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Thursday, July 22, 2010

Eight Books That Deserve a Graphic Novel Treatment

Recently I have been noticing that many of the new graphic novel releases are simply re-tellings of more traditional print titles. I am apparently not the only one as Paste Magazine recently noted:
Earlier this month, we found out two iconic (in very different ways) literary works were being given the graphic-novel treatment. Sea Lion Books announced their interpretation of Paulo Coelho’s spiritual journey The Alchemist, featuring art by Daniel Sampere. Then, last week, the Anne Frank Museum in Amsterdam announced they will be creating an illustrated version Frank’s famous diary, with Sid Jacobson and Ernie Colon (the duo behind the graphic novel of the 9/11 commission report) at the helm. And prior to his death this week, one of the great Harvey Pekar’s last projects was a graphic-novel adaptation of Studs Terkel’s working-class gem Working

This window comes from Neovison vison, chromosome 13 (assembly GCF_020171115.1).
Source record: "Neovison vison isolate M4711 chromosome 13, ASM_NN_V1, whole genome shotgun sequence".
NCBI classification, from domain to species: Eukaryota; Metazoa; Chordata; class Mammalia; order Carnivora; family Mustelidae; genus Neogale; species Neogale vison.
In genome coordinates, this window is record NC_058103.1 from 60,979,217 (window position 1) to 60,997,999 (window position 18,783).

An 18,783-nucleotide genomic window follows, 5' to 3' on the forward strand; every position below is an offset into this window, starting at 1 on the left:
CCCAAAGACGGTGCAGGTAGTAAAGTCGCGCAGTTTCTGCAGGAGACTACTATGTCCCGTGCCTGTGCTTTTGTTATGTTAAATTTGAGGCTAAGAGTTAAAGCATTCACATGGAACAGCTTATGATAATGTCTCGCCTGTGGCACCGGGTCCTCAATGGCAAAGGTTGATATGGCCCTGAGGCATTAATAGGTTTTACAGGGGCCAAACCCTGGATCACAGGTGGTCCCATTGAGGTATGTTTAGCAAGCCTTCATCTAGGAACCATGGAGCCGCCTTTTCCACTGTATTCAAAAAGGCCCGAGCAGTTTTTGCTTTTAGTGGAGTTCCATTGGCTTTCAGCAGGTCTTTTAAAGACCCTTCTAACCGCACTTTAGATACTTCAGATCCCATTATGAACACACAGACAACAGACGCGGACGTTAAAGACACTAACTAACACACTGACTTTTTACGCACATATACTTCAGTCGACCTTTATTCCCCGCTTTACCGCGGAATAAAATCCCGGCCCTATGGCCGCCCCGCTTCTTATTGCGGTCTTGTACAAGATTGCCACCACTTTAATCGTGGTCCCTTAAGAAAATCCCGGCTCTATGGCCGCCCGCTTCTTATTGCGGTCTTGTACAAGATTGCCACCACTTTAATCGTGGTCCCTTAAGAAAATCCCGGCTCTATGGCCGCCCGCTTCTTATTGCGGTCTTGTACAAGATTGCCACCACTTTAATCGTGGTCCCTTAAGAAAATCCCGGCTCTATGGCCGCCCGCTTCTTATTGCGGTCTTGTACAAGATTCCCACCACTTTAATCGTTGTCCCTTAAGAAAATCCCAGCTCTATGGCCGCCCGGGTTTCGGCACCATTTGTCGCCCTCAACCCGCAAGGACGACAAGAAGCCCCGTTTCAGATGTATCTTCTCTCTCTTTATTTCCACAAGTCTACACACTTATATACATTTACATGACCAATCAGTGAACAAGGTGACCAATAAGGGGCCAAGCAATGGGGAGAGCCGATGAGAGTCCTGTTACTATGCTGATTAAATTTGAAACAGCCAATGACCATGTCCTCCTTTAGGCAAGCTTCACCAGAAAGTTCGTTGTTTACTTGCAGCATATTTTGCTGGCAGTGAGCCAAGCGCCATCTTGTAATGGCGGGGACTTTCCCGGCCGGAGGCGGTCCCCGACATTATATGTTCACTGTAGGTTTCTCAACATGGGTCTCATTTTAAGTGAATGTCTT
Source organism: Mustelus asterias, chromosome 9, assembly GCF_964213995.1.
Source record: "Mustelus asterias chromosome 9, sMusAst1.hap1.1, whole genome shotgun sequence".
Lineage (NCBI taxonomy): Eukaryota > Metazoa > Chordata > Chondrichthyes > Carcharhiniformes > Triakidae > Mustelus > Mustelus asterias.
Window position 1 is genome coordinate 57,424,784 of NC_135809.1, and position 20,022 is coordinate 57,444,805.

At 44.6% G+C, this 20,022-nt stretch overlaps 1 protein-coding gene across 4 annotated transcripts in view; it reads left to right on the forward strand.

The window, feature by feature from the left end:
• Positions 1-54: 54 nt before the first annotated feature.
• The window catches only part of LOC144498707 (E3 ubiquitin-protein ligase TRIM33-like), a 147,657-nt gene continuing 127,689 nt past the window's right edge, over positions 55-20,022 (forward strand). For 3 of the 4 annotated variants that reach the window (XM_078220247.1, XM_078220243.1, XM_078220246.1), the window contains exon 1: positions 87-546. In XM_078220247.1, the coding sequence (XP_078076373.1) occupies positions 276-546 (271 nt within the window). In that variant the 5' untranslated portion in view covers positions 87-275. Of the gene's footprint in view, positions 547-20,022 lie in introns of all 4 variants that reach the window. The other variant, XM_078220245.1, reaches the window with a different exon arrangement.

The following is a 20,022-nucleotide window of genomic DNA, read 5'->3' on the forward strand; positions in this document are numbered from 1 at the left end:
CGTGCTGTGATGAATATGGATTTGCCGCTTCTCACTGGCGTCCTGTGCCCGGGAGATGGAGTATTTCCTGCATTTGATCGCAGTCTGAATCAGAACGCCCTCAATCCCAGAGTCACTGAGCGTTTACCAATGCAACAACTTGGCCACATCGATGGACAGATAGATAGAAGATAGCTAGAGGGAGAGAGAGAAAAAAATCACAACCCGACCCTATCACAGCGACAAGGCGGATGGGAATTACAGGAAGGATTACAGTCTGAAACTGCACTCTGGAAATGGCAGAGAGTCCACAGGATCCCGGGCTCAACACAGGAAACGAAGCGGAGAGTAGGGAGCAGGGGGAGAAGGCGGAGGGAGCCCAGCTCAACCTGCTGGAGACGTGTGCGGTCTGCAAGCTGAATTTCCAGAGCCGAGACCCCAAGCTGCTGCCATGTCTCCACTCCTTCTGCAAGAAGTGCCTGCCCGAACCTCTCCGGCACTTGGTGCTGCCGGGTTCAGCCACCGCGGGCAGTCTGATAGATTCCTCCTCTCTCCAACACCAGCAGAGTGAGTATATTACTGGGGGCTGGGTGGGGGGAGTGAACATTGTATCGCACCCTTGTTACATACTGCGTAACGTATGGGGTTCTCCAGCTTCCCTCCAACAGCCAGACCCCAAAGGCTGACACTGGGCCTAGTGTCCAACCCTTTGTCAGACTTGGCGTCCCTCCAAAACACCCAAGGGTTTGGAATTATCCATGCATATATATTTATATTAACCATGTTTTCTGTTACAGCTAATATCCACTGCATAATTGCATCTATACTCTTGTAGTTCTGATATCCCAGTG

So in the spirit of "if you can't beat them, join them.," Paste Magazine continued this article by noting "Eight Literary Works That Deserve a Graphic Novel Treatment."

I will repost the list, but you will have to click through for their reasonings. I hope somebody's agent is reading this. Could you imagine Steig Larsson's Millenium Trilogy as a graphic novel? Awesome!

8. One Hundred Years of Solitude by Gabriel García Marquez
7. Everything Is Illuminated by Jonathan Safran Foer
6. The Devil in the White City by Erik Larson
5. On the Road by Jack Kerouac
4. Hell’s Angels: A Strange And Terrible Saga by Hunter S. Thompson
3. The Lone Ranger and Tonto Fistfight in Heaven by Sherman Alexie
2. The Girl With the Dragon Tattoo (and the rest of the Millennium trilogy) by Stieg Larsson
1. The Amazing Adventures of Kavalier & Clay by Michael Chabon       

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